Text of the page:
This is one of the many scripts I mentioned in my general update that I've been tinkering with for the last few years, hence the immediate jump to version 3.1.  :-)  Expect more to follow.

How to Strip and Inject XCI (Nintendo Switch ROM) Certificates under Linux

Submitted by jbreland on Tue, 07/31/2018 - 22:02

Note: I previously posted this to Reddit, but posting here as well for permanence.  This post is of a technical nature and focuses on messing with dumped Nintendo Switch game cartridges, so for most people reading this site it'll be of little interest.  For anyone else interested in the subject, by all means continue reading...

This won't be of much use to people running Windows, but it may be helpful for fellow Linux users (and potentially OSX users as well). This will show to to strip a certificate out of a dumped XCI ROM, as well as restore it to return the ROM back to its original state. XCI Explorer provides an easier way to do this from within Windows, I just don't run Windows. :-)

So here is a Cave Story+ ROM that I dumped with gcdumptool:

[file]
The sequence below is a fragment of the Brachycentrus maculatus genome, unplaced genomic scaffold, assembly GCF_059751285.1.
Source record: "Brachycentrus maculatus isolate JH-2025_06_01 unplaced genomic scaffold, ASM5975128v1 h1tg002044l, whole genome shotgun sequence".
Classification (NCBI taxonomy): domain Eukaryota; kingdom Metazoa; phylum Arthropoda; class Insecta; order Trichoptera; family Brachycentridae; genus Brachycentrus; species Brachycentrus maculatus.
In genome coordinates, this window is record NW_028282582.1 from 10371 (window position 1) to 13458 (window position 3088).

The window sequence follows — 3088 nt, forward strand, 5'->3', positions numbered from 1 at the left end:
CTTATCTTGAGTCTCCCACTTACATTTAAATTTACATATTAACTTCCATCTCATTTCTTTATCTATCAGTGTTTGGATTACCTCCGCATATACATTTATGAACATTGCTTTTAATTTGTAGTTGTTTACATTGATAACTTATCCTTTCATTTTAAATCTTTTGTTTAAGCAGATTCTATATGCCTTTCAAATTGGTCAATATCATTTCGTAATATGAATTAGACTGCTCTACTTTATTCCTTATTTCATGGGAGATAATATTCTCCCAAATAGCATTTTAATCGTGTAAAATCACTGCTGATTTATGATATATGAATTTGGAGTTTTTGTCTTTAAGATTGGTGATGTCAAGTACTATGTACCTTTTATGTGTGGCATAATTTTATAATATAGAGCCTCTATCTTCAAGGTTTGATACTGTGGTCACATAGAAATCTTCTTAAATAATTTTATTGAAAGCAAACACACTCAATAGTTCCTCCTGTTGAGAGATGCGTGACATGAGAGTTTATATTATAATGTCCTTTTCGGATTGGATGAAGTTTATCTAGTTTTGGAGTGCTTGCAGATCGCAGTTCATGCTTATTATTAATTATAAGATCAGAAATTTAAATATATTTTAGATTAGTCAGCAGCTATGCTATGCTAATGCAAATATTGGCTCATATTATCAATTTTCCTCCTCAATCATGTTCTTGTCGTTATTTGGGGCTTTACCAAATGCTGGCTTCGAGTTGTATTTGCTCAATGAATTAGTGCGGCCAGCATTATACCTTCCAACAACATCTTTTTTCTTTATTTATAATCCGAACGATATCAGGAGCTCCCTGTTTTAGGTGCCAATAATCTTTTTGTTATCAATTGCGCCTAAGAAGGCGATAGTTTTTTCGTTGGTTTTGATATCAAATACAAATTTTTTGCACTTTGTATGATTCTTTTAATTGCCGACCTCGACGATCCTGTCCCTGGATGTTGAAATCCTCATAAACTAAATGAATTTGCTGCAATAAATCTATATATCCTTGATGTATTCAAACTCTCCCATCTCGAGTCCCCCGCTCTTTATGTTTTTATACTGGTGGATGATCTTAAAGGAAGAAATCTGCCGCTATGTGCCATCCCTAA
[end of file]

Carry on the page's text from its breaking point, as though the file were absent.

$ md5sum Cave\ Story+.xci
a311902acb6813bf61f9cde9e0139913  Cave Story+.xci

If I try to verify the ROM (using a home-grown scripts that checks against no-intro DAT files), we'll see it doesn't match because the certificate field is stripped in the No-Intro dumps:

$ -p xci Cave\ Story+.xci
Warning: No match found for XCI game 'Cave Story+.xci'

Using the following dd and printf commands I can strip the certificate and copy it to a separate file. Note that the checksum of the new XCI is different from the original and, this time, matches against No-Intro:

# First, backup the certificate to a separate file
$ dd bs=1 skip=28672 count=512 if=Cave\ Story+.xci >Cave\ Story+.cert
512+0 records in